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As artists around the world have proven within their respective cultures, a true artist’s function is to comment upon various societal elements from the society he or she functions within. Chinese cinema is no different. From the traditionally-bound (and stifled) women from films such as Yellow Earth and Ju Dou to the overtly (and traditionally) masculine characters in a film such as Kekexili: Mountain Patrol, various facets of cultural views concerning gender and its social function have been consistent aspects of thematic material present throughout modern Chinese cinema. Many Chinese films similarly touch upon such motifs as existential ennui and cultural disconnect as a result of the intense urbanization of China’s once dominantly-traditional population.  Various films centered in Taiwan have also commented on progressive gender roles and societal conditions within its populace. Kuo-fu Chen’s 1999 film The Personals explores various elements of traditional relationships versus modern sexual ideals, Ming-ling Tsai’s 1994 film Vive L’Amour paints a modern picture of Taiwan as an urbanized spiritual destroyer, and Ang Lee’s 1994 release Eat Drink Man Woman presents a family’s dysfunction as a result of their progressive function in an urbanized Taiwan. While each of these films presents different views concerning their respective society, a common thread  runs through each of them; Each of the films represents the increasingly-commercial, modern, and progressive Taiwanese city as an emotional, mental, or psychological “prison” of some sort.

The Personals presents perhaps the bleakest view of urbanized Taiwan out of the three aforementioned pictures. The film tells the story of a female doctor named Du Jia-zhen whom is helplessly (and hopelessly) searching for a husband amidst the backdrop of a massive urban locale that acts as a stage for which the film to present various facets of Taiwanese city life. Du places a personal ad for the husband she is trying to find. Each of the men (and sometimes women) who respond to her ad collectively reveal the antithesis (and reality) to typical societal norms that is suggested to exist in progressive Taiwan cityscapes.

Du indicates that she receives hundreds upon hundreds of phone calls from men in response to her personal ad, suggesting that the lack of personal connectivity present within a commercialized, busy urban location. The city is painted as a sort of empty shell (as indicated by long shots from the highway surrounding the city, making it look bare and desolate as the sun sets behind it) inhabited by these men and women seeking to bond with another human being in some way so much that they (as well as Du) resort to posting a personal ad instead of going out and meeting someone the “old-fashioned” way. If interpersonal connectivity were not an issue in the city, there would be no need to place or respond to a personal ad in the first place.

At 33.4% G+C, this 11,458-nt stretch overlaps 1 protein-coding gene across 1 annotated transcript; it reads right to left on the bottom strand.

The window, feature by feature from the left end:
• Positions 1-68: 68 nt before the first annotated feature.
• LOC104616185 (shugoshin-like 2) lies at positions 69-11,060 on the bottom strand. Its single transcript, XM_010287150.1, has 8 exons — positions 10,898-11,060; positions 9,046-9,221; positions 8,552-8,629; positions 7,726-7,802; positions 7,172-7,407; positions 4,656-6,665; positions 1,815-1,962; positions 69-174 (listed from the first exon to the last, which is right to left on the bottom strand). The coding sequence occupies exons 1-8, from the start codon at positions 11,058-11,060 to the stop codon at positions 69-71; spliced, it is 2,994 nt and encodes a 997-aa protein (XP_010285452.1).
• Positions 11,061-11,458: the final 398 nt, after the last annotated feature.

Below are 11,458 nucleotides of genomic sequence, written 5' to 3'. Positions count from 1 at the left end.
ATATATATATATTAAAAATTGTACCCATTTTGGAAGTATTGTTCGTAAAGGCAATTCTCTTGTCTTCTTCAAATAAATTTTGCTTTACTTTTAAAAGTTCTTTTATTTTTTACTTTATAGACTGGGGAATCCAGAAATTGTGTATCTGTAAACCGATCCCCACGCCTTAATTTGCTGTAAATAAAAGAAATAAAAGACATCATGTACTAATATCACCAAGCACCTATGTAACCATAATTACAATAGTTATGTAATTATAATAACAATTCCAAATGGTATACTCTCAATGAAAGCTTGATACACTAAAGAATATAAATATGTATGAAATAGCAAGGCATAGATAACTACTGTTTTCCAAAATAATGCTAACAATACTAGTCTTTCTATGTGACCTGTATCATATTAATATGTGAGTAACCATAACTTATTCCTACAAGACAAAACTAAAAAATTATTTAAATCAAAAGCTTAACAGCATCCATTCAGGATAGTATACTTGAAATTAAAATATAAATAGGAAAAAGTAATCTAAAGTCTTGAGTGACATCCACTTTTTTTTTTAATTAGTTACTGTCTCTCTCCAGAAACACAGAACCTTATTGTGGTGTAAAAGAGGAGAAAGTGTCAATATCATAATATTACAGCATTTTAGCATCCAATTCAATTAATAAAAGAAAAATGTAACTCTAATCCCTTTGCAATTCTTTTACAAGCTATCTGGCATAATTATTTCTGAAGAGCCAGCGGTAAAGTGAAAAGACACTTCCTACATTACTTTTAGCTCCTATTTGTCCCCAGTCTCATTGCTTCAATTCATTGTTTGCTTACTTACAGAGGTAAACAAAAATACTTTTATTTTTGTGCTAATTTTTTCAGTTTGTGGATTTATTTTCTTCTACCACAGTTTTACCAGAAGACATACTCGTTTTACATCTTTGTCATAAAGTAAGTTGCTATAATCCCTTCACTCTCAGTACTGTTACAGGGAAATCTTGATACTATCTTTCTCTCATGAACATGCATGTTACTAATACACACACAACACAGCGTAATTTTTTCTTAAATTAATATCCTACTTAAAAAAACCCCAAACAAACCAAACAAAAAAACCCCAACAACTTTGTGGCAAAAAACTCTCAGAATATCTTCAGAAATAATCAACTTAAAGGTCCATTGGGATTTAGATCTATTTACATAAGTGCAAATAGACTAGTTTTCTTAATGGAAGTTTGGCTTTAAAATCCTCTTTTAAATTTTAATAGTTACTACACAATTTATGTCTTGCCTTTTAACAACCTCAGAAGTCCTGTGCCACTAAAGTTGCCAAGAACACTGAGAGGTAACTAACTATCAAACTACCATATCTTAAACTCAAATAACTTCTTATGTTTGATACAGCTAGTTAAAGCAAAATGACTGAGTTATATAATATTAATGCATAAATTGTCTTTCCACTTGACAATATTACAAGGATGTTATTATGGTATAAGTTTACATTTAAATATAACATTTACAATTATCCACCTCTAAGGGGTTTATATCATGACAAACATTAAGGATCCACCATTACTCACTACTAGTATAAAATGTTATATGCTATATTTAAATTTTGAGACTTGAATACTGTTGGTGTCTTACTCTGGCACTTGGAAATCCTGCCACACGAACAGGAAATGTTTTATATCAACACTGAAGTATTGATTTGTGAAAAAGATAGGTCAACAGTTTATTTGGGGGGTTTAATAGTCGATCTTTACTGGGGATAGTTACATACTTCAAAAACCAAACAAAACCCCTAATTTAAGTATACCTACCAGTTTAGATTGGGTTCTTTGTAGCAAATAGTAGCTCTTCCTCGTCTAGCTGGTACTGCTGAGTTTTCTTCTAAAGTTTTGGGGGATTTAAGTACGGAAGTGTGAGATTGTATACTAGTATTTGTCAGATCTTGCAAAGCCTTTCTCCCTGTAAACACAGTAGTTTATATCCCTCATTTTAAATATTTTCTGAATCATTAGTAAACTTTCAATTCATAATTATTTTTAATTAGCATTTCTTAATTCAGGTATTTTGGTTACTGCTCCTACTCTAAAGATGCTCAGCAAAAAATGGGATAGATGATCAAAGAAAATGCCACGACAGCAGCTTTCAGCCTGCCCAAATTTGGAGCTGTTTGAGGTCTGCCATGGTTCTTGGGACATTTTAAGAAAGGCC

The responders also become representative of the progressive side of the urban, modernized Taiwanese populace. Each of the responders represents something very different that showcases the diversity (in terms of “alternate” forms of sexuality, mindset, world and societal views, etc.) that exists and comes out when a large group of people live together in a city. The responders also become indicative of repressed sexuality that exists beyond the false façade of “normalcy” in society. Through this depiction of various men and women responding to an ad that clearly states it is about marriage with their own views and agendas concerning outright sexual desires (because they assume that all personal ads are sexual in nature because a desire for companionship is understood, mutual, and stated outright) the film paints a picture of urban Taiwan as an inhibitor and a vast commercialized entity that stifles true feelings of sexuality and desire, compromising them in order to appear “normal” within society. For example, various characters throughout the film sacrifice a part of themselves to “fit in” within society. The visual element (or how one “appears” to be) plays a large part in being accepted in Taiwanese society, as emphasized by Du’s previous position as an eye doctor. Whatever comes across as appearing normal is generally accepted to be normal within society, and anything deviating from that norm is not considered “normal”. The gender-questioning photographer puts this idea into perspective more clearly, indicating that just because something is not white does not mean it is black. Du has a very hard time accepting that the fact that this person (who appears to be a woman) is actually a man, but the film challenges visual indicators of gender as well as traditional gender roles in society by embodying alternative views regarding the subjects within this photographer. The photographer says that she is a man, yet has the physical characteristics of a woman, and she is ultimately correct because it is her body and mind to make jurisdiction over, not society’s. Du insists that if she is not physically a man then she must be a woman and therefore a lesbian, but the photographer protests. Du does not understand that gender is entirely a societal byproduct also influenced by retail and other commercialized outlets; Men and women are “told” what to wear by fashion lines and retail outlets who indicate clothing departments as being for “men” or for “women”, therefore guiding ones perception about gender instead of leaving it up to the individual to decide what to wear. Since the photographer feels that she is a man and has the mind of a man, it should be accepted that she is in fact a man.